- PRACTICE AREAS
- USEFUL INFO
On January 19, 2011, Tri Valley University was raided by Immigration and Customs Enforcement agents and the school's doors were effectively closed over fraud allegations. The university has subsequently lost its Student and Exchange Visitor Program (SEVP) certification and its students are no longer maintaining nonimmigrant status. In the aftermath, our office has received numerous phone calls from some of the student affected by the closure of the university. Many of these individuals are at a loss as to what to do.
Prior guidance from the US Immigration and Customs Enforcement (ICE) provide the following options as to what students should do if the school does not fulfill its legal obligations. In short, they include:
-- If you are currently enrolled at a school that closes unexpectedly, immediately transfer to another SEVP-certified school or depart the United States.
-- If you are currently enrolled at a school that plans to close or lose SEVP certification you can elect to transfer to another SEVP-certified school or discontinue your studies. If you chose to discontinue your studies you will need notify your school and request an authorized early withdrawal. If it is granted, you must depart the US within 15 days of your formal withdrawal date from the school. Be sure to request a new Form I-20 showing that your record was terminated as a result of an authorized withdrawal, and not from any detrimental action.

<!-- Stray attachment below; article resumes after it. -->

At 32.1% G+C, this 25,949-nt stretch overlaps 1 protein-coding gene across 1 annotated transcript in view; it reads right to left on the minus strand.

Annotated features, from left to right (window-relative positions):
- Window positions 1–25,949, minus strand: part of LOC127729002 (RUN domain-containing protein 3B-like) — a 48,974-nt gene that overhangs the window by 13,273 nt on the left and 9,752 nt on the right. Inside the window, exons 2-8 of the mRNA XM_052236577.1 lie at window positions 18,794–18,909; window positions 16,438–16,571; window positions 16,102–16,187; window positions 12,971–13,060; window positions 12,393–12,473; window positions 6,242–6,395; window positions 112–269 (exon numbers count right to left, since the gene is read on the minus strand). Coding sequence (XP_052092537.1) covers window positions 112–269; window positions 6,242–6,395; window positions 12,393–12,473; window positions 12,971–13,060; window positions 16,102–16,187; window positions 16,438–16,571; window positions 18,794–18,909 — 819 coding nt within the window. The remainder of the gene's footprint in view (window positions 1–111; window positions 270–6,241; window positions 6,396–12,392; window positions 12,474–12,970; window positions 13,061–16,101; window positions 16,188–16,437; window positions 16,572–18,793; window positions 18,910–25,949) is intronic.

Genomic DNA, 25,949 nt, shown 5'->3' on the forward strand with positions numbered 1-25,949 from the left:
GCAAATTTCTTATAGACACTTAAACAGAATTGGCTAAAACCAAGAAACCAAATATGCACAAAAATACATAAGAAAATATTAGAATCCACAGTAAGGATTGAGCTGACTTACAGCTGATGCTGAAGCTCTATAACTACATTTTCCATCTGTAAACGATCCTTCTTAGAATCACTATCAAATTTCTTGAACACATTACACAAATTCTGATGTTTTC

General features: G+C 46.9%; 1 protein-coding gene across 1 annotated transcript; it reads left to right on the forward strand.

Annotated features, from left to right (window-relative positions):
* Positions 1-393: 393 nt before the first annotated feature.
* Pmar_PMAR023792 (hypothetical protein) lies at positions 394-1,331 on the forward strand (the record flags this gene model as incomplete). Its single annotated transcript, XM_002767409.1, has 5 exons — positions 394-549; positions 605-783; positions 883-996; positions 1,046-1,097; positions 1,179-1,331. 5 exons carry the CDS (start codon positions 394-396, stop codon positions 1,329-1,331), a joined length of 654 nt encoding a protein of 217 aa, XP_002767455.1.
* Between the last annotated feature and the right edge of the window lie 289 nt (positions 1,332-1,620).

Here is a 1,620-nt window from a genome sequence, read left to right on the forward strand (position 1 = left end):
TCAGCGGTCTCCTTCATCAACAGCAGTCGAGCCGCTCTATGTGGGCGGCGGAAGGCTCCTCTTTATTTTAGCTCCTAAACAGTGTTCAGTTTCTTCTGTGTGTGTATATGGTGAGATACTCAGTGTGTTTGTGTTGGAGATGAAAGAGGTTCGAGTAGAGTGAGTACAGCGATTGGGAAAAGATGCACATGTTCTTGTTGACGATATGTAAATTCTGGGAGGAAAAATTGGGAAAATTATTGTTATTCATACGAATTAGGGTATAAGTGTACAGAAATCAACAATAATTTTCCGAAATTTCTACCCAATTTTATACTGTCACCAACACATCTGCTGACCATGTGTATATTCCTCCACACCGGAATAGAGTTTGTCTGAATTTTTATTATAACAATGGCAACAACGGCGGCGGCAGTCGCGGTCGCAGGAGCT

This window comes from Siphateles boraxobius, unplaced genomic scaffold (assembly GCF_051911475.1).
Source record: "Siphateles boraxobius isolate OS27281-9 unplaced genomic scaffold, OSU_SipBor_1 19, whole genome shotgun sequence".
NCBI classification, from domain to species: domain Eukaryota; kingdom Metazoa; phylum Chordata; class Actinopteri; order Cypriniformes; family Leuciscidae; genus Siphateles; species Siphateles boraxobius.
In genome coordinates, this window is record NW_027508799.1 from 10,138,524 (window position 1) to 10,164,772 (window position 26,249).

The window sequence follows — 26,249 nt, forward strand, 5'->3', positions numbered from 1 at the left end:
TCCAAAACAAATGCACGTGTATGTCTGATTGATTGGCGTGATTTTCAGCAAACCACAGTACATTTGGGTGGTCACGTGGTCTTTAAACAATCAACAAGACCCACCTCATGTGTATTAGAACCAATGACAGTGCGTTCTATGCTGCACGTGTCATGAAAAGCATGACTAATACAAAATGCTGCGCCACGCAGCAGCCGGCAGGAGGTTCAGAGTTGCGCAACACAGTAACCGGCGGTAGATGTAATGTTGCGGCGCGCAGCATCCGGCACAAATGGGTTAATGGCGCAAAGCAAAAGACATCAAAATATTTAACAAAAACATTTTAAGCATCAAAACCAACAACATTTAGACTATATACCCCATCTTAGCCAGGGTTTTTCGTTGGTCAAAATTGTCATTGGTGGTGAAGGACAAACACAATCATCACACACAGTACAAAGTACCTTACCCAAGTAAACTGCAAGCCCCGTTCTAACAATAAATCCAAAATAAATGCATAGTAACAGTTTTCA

-- If you are enrolled at a school that is closing or losing SEVP certification and are transferring, but it does not appear that the transfer-out school intends to meet its legal obligations to transfer your SEVIS record, or if the DSO at the transfer-in school cannot contact the DSO at the transfer-out school to transfer your SEVIS record, the transfer-in DSO should seek guidance from SEVP.
With Tri-Valley, we understand that SEVP will issue guidance for Tri-Valley students sometime soon and further information will be posted on its website.
In the meantime, please keep in mind that if you are approached by an ICE agent, you are not obligated to speak to them without an attorney. If you are approached you may simply state that you do not wish to speak with them, answer their questions, or sign or hand them any documents based on your 5th Amendment rights under the United States Constitution. It is highly recommended that you seek advice from an experienced attorney.
The bottom line, please advise them that you choose to exercise your constitutional rights.